Here is what our neural network looks like in visual format:

### 1.3. Model Validation

Then, we validate (or test the accuracy of our model) by comparing the estimated consumption in KWH yielded from the neural network to the actual consumption as reported in the test output:

> results <- data.frame(actual = testset$kwh, prediction = nn.results$net.result) > results actual prediction 379 0.8394856269 0.72836479401 380 0.7976933676 0.72836479401 381 0.8125463657 0.72836479401 382 0.8377382154 0.72836479401 383 0.8394856269 0.72836479401 384 0.8415242737 0.72836479401 .......... 467 0.7464359625 0.80778769677 468 0.7018769682 0.82063018370 469 0.7004207919 0.78094824279 470 0.6726078249 0.77185373598 471 0.7176036721 0.91671846789 472 0.7199335541 0.80974222504

### 1.4. Accuracy

In the below code, we are then converting the data back to its original format, and yielding an accuracy of 98% on a mean absolute deviation basis (i.e. the average deviation between estimated and actual electricity consumption stands at a mean of 2%). Note that we are also converting our data back into standard values given that they were previously scaled using the max-min normalization technique:

> predicted=results$prediction * abs(diff(range(kwh))) + min(kwh) > actual=results$actual * abs(diff(range(kwh))) + min(kwh) > comparison=data.frame(predicted,actual) > deviation=((actual-predicted)/actual) > comparison=data.frame(predicted,actual,deviation) > accuracy=1-abs(mean(deviation)) > accuracy [1] 0.9828191884

A mean accuracy of 98% is obtained using a (5,2) hidden configuration. However, note that since this is a mean accuracy, it does not necessarily imply that all predictions generated by the model will have such high accuracy. Indeed, accuracy is lower in certain cases as can be observed from the histogram below.

When we plot a histogram of the deviation (with 100 breaks), we see that the majority of forecasts fall within 10% from the actual consumption.

When plotting the predicted and actual consumption, it is observed that while the prediction series generated by the neural network follows the general range of the actual (i.e. between 4200-5000 Kwhs), the model is not particularly adept at predicting the peaks and valleys in the series (or periods of abnormally low or high usage).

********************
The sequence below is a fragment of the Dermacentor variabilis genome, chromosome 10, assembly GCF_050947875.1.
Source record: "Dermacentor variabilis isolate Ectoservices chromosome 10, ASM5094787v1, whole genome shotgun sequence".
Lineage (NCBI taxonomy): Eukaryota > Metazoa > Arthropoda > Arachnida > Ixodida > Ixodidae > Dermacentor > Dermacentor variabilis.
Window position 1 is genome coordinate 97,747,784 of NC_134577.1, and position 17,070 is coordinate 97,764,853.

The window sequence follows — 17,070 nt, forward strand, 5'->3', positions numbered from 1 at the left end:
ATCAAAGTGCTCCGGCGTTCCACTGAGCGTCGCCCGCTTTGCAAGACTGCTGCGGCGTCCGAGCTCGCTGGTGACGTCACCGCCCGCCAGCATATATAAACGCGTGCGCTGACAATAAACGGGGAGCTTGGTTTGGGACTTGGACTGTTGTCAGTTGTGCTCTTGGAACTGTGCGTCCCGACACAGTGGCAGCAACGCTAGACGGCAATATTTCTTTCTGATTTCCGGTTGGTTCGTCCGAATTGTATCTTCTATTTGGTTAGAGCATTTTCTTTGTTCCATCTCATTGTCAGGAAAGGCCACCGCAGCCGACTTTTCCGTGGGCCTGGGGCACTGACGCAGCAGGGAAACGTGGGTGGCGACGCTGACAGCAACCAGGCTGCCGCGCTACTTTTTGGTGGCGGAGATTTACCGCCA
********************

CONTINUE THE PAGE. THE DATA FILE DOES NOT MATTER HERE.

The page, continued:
# Part 2: LSTM (Long-Short Term Memory Network)

A shortcoming of traditional neural network models is that they do not account for dependencies across time series data.

When a neural network was generated using neuralnet, it was assumed that all observations are independent to each other. However, this is not necessarily the case.

### 2.1. Issue of Stationarity

When observing line charts for both KWH (consumption) and the EUR/GBP, we can see that the KWH time series shows a stationary pattern (stationary meaning that the mean, variance, and autocorrelation are constant):

However, when the EUR/GBP currency fluctuations are plotted over the same time period, the data is clearly non-stationary, i.e. the mean, variance, and autocorrelation differ over time:

Given that non-stationarity was present in certain explanatory variables, the LSTM model will now be used to predict future values of KWH against the test set - independent of any other explanatory variables.

In other words, only the values of KWH will be predicted using LSTM. The analysis is carried out using the Keras library in Python. The following guide also provides a detailed overview of predictions with LSTM using a separate example.

### 2.2. Data Processing

Firstly, the relevant libraries are imported and data processing is carried out: